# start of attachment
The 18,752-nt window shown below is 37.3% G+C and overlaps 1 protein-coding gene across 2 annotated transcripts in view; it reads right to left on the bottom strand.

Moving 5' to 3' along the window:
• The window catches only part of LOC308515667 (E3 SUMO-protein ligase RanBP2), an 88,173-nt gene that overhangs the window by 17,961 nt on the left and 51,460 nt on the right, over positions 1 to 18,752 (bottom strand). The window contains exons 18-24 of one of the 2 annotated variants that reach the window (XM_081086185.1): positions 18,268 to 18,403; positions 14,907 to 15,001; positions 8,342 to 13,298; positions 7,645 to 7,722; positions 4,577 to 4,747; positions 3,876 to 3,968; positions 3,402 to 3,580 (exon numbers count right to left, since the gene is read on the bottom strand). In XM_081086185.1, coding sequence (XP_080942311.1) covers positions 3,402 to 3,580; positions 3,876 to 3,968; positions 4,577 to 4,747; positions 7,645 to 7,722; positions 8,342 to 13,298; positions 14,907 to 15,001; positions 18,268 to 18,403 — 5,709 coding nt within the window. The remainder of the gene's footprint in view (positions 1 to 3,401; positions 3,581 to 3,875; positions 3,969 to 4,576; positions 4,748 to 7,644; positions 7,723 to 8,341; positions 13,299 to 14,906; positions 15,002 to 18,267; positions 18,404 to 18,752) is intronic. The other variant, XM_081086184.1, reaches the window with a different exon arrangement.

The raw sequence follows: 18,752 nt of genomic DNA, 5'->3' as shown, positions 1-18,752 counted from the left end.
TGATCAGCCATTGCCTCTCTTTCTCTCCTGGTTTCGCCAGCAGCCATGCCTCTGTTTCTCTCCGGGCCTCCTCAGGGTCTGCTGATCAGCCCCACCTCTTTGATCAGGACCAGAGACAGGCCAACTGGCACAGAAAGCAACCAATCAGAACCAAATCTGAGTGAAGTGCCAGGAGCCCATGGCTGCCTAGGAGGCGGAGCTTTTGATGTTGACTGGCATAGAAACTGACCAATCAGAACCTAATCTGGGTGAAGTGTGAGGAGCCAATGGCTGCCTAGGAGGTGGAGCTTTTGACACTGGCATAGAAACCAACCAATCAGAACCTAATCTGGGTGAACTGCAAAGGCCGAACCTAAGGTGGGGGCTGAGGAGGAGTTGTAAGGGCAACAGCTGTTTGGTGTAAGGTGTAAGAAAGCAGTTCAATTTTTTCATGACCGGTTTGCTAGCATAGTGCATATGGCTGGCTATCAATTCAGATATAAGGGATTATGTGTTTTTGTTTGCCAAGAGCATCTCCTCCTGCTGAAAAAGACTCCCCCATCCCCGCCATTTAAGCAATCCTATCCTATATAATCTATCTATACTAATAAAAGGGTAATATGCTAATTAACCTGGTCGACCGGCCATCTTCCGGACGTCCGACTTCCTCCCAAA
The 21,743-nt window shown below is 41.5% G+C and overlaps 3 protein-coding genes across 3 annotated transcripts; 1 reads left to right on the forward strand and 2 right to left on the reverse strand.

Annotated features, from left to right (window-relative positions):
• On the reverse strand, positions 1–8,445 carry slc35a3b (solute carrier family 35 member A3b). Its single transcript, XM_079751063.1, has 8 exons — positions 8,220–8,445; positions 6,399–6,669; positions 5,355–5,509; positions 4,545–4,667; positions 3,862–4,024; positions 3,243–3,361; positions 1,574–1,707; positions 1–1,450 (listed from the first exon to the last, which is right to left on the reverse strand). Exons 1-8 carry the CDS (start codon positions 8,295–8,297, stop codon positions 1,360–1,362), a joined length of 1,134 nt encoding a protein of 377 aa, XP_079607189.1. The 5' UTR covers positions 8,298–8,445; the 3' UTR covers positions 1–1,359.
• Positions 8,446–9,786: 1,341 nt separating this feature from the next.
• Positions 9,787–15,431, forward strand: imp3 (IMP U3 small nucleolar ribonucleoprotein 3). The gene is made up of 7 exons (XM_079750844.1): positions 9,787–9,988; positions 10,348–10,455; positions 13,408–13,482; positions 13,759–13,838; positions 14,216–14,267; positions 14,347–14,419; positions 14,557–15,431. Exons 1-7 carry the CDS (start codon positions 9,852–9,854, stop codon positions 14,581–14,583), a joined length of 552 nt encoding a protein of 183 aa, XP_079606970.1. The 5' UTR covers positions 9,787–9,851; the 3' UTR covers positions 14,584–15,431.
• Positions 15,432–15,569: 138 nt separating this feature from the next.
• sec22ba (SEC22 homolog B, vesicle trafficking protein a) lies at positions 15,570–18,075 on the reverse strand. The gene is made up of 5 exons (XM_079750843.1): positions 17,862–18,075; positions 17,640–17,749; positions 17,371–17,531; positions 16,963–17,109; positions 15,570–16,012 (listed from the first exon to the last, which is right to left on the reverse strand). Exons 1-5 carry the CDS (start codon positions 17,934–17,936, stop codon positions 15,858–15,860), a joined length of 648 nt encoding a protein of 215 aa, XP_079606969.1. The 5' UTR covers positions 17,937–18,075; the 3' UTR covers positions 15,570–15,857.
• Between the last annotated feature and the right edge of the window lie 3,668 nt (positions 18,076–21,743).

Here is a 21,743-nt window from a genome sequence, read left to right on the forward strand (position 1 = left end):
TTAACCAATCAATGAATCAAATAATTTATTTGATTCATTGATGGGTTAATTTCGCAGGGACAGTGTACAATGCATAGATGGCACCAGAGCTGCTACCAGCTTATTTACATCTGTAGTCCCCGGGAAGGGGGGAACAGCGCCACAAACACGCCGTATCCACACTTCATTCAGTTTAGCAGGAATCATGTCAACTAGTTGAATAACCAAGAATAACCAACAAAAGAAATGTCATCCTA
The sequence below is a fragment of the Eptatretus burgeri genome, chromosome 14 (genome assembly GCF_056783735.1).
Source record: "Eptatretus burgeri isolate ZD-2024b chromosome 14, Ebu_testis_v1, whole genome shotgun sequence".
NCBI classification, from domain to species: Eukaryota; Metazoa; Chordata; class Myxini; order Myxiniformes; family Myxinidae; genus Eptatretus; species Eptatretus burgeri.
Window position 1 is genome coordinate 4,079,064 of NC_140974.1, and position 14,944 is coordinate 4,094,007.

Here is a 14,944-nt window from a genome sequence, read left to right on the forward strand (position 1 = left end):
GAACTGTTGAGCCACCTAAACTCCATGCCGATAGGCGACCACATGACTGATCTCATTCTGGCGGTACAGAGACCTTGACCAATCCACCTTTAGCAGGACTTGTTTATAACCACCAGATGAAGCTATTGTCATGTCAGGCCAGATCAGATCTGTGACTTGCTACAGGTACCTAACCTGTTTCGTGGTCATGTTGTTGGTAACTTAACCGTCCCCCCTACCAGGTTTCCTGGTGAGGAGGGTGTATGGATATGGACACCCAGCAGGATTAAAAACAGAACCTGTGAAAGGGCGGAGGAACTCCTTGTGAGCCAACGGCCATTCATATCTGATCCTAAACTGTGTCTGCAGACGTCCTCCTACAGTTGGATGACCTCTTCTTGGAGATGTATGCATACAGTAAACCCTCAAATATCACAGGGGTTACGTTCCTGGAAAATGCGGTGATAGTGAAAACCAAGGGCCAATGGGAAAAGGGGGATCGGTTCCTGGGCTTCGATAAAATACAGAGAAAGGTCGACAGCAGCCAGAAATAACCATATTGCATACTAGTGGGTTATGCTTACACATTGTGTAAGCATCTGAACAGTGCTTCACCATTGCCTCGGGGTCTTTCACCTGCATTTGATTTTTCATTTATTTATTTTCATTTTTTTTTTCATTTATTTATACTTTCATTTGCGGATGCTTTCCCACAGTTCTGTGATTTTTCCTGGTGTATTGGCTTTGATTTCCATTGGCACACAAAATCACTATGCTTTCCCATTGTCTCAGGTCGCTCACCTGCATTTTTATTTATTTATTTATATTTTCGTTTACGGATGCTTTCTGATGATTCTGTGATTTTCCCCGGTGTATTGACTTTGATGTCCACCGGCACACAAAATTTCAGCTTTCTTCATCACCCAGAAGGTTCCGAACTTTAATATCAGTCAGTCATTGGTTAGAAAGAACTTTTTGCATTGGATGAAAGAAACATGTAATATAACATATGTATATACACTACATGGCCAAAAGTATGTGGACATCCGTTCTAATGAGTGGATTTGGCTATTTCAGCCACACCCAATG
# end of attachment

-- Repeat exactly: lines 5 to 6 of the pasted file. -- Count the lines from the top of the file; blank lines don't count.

TGATCAGCCATTGCCTCTCTTTCTCTCCTGGTTTCGCCAGCAGCCATGCCTCTGTTTCTCTCCGGGCCTCCTCAGGGTCTGCTGATCAGCCCCACCTCTTTGATCAGGACCAGAGACAGGCCAACTGGCACAGAAAGCAACCAATCAGAACCAAATCTGAGTGAAGTGCCAGGAGCCCATGGCTGCCTAGGAGGCGGAGCTTTTGATGTTGACTGGCATAGAAACTGACCAATCAGAACCTAATCTGGGTGAAGTGTGAGGAGCCAATGGCTGCCTAGGAGGTGGAGCTTTTGACACTGGCATAGAAACCAACCAATCAGAACCTAATCTGGGTGAACTGCAAAGGCCGAACCTAAGGTGGGGGCTGAGGAGGAGTTGTAAGGGCAACAGCTGTTTGGTGTAAGGTGTAAGAAAGCAGTTCAATTTTTTCATGACCGGTTTGCTAGCATAGTGCATATGGCTGGCTATCAATTCAGATATAAGGGATTATGTGTTTTTGTTTGCCAAGAGCATCTCCTCCTGCTGAAAAAGACTCCCCCATCCCCGCCATTTAAGCAATCCTATCCTATATAATCTATCTATACTAATAAAAGGGTAATATGCTAATTAACCTGGTCGACCGGCCATCTTCCGGACGTCCGACTTCCTCCCAAA
The 21,743-nt window shown below is 41.5% G+C and overlaps 3 protein-coding genes across 3 annotated transcripts; 1 reads left to right on the forward strand and 2 right to left on the reverse strand.